3 Signs It’s Time to Turn Away a Client

Taking on the wrong remodeling job can hurt your profits and company morale. But how do you know when a project isn’t a good fit?

March 15, 2019
know when to say no to a remodeling client

The prequalifying questionnaire also provides an opportunity to preview homeowners’ communication style

You want to push the envelope and take on projects that grow your business, but not every job fits the bill. Saying “yes” to the wrong ones can hurt your bottom line. There are three major signs that you should say “no” to a project:

When Personalities and Attitudes Clash

We use a prequalifying questionnaire to guide the conversation with potential clients and determine if it’s a good fit. We want discussions to feel natural, but having preset questions helps make sure all the boxes get checked. Some questions include:

1] What’s the motivation for your project? Why now?

2] Are you speaking with any other contractors? Where are you in that process?

3] Have you remodeled before? What was that experience like, and why aren’t you using the same contractor again?

4] Was there something that stood out about us that led you to reach out?

We once took on a kitchen remodel where I met with only the wife before agreeing to the project. She assured me her husband wouldn’t be involved, but a week into the project, he was there, micromanaging my team. It hurt team morale. This project comes up from time to time as a reminder to stick to our process and make sure we can work well with all parties. Had the husband answered our questionnaire, it would have quickly become obvious that it wasn’t a fit.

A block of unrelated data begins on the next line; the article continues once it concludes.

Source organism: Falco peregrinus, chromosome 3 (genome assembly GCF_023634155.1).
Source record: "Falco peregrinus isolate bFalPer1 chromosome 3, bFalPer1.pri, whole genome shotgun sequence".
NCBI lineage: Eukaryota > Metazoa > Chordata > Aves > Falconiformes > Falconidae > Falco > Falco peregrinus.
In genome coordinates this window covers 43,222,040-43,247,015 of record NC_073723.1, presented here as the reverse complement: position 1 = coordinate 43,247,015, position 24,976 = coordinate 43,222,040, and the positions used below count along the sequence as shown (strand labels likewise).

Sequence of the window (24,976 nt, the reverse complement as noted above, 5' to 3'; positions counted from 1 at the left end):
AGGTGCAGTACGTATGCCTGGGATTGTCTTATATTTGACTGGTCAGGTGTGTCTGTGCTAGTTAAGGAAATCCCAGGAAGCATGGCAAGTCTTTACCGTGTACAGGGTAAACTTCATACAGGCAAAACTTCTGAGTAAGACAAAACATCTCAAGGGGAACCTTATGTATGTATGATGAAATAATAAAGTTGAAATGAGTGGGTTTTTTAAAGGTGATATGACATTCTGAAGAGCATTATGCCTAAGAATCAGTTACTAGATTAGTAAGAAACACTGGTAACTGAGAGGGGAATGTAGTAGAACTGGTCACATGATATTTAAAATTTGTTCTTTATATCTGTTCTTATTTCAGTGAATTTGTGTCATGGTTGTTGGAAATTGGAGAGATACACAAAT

When the Budget Can’t Be Reconciled

Using the questionnaire as part of every initial client meeting also helps both sides figure out if the customer’s budget and our company goals align.

When saying “no,” be upfront. Let the customer know that based on your conversations, you won’t be able to deliver the project and experience they deserve.

We take on a wide variety of projects, priced from $25K to $700K-plus, with an average of $170K. Often, it’s less about the minimum or maximum, but if we find that a customer’s budget and our ability to make a profit don’t coincide, we politely decline the project.

When the Project Will Hurt Your Workflow

Timing is critical. Depending on the scope, we’re equipped to take on three or four projects at a time and still provide the same high-caliber service to each customer. We closely monitor the overlapping schedules each day to ensure that nothing impacts our production timeline. If taking on a new project will stretch labor too thin, we decline and give them a rough timeline of when we may be able to accommodate their project.

When saying “no,” be upfront. Let the customer know that based on your conversations, you won’t be able to deliver the project and experience they deserve. It’s not easy, but people respect you when you are honest with them. If we decide the scope of work is too small for our company or is outside our expertise, we refer them to another better-suited business, if we have one in mind. If we don’t, we direct them to the NARI website

About the Author


About the Author


Botond Laszlo is the owner and president of Dallas-based Marvelous Home Makeovers and current president of NARI Greater Dallas.

Comments

Comments

As an Architect I had the same problem. After 18 months, when a client asks for the total redesign and permit drawings of a very large (2000 sq ft addition) for the fourth time, that's when I had to say "goodbye and good luck". I gave him the CAD files, a letter allowing for someone else to finish the drawings, etc. A year later they're still not done.

Add new comment

By submitting this form, you accept the Mollom privacy policy.
Overlay Init